Hearing the awful truth on that day must have been hard.  But to ignore it and to act as if nothing was wrong would be as foolish as Lucy yelling her incorrect opinion at the top of her lungs.

Then we have our Gospel reading – and my, my!  What a scene of awful truth poor Thomas had to face!

We only have a handful of small mentions of Thomas in the Gospels.  In one set, he is in the middle of the usual listing of the Twelve Apostles that each Gospel give us.    In John 11, verse 16, when Jesus returned to Bethany in order to see about Lazarus, he was returning to Judea where the authorities were waiting.  In doing so, he was placing himself in mortal danger.  The Apostles were all greatly agitated by his plan to do this, but it was only Thomas who spoke up and said, “Let us also go, that we may die with him.”  

Brave words…bold words…funny thing though…I don’t remember Thomas being arrested with Jesus in the garden.  I don’t remember Thomas hanging on the cross next to Jesus..  I don’t even remember Thomas at the foot of the cross when Jesus was dying.  So this “let us also go with him and die with him” was just momentary bravery or brashness or whatever.

But the awful truth was that Thomas was as cowardly as the other Apostles.  And then he goes and makes it even worse!

There have been a thousand sermons throughout Christian history about “Doubting Thomas.”  His lesson is one that embarrasses each of us and should make us a little hesitant in shooting our mouths off in the wrong places.  But I want to point out how awful the truth was for Thomas that day.

First, he told the other Apostles and the women too that he didn’t believe them.  Why he didn’t believe them is not the message for this sermon; I will leave that question for others to ponder.  The awful truth was all the other Apostles were telling the truth, and Thomas didn’t believe them. 

And then Thomas took that truth and made it truly awful when he said, “I won’t believe it until I can see the nail marks, until I put my finger in the nail holes, and until I put my hand in his side where the soldier stabbed him.  Until then, I won’t believe.”

You just gotta feel sorry for Thomas…he is SO WRONG and we know it because we know the rest of the story.  But doesn’t it almost sound like Charlie Brown’s nemesis, Lucy, being wrong at the top of her lungs?  Unfortunately, this is not some comic strip…

So, Jesus appeared a week later, and this time Thomas was present with nowhere to hide.  And Jesus called him out: “Thomas, come and see the nail holes.  Put your finger in those holes.  Put your hand in my side.  Do not doubt but believe.”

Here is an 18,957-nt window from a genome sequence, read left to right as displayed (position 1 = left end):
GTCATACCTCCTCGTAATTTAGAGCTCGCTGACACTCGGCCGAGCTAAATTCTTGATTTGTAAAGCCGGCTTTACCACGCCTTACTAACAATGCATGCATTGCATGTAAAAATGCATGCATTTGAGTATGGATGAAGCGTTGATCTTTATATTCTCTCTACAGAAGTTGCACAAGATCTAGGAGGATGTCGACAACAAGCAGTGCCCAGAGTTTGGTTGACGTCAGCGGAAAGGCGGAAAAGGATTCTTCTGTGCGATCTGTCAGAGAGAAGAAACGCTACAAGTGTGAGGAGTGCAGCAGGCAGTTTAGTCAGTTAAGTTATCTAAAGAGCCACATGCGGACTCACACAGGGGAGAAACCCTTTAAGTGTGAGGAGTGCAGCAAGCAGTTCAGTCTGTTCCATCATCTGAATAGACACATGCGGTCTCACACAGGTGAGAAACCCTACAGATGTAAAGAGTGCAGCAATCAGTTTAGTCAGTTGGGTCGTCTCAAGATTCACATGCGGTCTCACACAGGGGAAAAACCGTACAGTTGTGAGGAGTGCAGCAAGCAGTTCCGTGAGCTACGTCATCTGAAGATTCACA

What could Thomas say now that the awful truth had confronted him?  He couldn’t even say he was sorry in that moment; instead, he said, “My Lord and my God!” – which is a pretty good answer for that situation.  It was probably all he could manage.

Then we get one more little detail in this uncomfortable drama: after Thomas made his declaration, Jesus told him the lesson that all of us need: “Blessed are those who have not seen and yet believe.”  I’ll bet that was the main topic of the sermons that Thomas gave for the rest of his life.

In a bizarre twist of Christian tradition, it is reported that Thomas was the only witness to the assumption of Jesus’ mother, Mary, into heaven.  Furthermore, it is also reported that Thomas had difficulty convincing the Apostles of what he had witnessed.

Imagine the awful truth in that scene!  Now imagine how Thomas must have felt if it was true!

In our own lives, dear Christians, each of us is challenged as Thomas was when Jesus said, “Do not doubt but believe.”  Jesus is speaking the awful truth to each of us: it is easier to doubt!

When Peter challenged the crowd in the streets of Jerusalem, he was telling them clearly and bluntly what they had done; each of us is confronted with the awful truth of our own sinfulness each and every day.

Yet the wonderful truth is that the One who died on that cross, the One who rose on Easter morning, the One who Peter loved and served, the One who removed Thomas’ doubt in the resurrection is the same One who saves us today, who challenges us not to doubt but to believe, and who calls us to serve in any way we possibly can.

The wonderful truth is that Jesus Christ is our Lord and our Savior!